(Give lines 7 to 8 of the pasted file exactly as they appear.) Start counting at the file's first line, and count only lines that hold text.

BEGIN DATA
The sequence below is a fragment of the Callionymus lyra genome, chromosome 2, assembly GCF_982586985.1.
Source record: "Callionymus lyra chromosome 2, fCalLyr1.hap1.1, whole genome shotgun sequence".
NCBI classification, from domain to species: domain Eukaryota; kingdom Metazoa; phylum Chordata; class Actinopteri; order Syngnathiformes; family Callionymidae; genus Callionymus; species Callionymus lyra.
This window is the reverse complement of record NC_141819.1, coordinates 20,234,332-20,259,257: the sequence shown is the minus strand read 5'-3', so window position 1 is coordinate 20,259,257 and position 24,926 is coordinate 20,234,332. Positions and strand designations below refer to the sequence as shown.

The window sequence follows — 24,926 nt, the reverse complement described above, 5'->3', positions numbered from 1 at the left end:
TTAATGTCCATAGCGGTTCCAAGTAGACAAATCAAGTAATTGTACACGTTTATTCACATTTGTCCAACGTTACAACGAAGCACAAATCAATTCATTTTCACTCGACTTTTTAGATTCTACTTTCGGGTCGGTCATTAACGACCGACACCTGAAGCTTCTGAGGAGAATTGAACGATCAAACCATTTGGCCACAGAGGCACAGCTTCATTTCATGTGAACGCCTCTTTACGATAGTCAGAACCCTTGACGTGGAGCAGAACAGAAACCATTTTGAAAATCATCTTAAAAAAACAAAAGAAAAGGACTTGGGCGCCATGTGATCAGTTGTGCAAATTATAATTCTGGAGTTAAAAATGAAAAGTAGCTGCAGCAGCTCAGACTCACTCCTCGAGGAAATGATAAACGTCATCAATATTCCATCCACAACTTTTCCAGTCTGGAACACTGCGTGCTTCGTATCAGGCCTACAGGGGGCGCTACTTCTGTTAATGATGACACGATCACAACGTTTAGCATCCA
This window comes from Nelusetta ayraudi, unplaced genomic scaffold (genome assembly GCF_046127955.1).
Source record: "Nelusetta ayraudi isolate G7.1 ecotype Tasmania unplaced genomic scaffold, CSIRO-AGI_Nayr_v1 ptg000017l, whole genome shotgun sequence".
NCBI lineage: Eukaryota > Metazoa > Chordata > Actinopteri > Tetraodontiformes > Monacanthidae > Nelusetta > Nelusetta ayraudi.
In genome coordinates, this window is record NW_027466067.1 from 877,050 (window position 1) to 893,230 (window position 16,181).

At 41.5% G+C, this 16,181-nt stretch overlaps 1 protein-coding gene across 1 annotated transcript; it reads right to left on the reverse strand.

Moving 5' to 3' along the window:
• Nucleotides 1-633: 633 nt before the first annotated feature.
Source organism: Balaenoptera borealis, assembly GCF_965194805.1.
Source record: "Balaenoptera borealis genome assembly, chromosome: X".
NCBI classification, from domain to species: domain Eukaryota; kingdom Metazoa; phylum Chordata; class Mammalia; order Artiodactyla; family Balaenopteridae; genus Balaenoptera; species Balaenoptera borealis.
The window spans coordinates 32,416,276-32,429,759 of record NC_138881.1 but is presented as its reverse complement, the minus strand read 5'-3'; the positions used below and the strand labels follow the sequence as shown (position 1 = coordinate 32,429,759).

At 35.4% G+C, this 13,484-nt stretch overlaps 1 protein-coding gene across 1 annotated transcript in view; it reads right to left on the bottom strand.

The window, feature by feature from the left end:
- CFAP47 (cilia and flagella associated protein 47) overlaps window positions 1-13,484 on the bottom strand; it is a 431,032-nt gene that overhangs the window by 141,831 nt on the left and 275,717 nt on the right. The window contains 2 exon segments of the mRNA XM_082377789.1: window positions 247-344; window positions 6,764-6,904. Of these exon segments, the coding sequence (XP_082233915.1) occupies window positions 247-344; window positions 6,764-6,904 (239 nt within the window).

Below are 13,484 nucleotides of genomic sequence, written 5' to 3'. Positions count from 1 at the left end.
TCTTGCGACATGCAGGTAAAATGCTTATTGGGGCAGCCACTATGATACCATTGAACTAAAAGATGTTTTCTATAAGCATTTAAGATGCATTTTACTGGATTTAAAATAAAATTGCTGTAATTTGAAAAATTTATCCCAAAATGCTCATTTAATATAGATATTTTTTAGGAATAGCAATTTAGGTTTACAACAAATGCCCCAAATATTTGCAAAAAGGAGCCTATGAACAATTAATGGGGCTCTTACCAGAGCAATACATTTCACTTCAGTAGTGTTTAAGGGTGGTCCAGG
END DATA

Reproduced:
This window comes from Nelusetta ayraudi, unplaced genomic scaffold (genome assembly GCF_046127955.1).
Source record: "Nelusetta ayraudi isolate G7.1 ecotype Tasmania unplaced genomic scaffold, CSIRO-AGI_Nayr_v1 ptg000017l, whole genome shotgun sequence".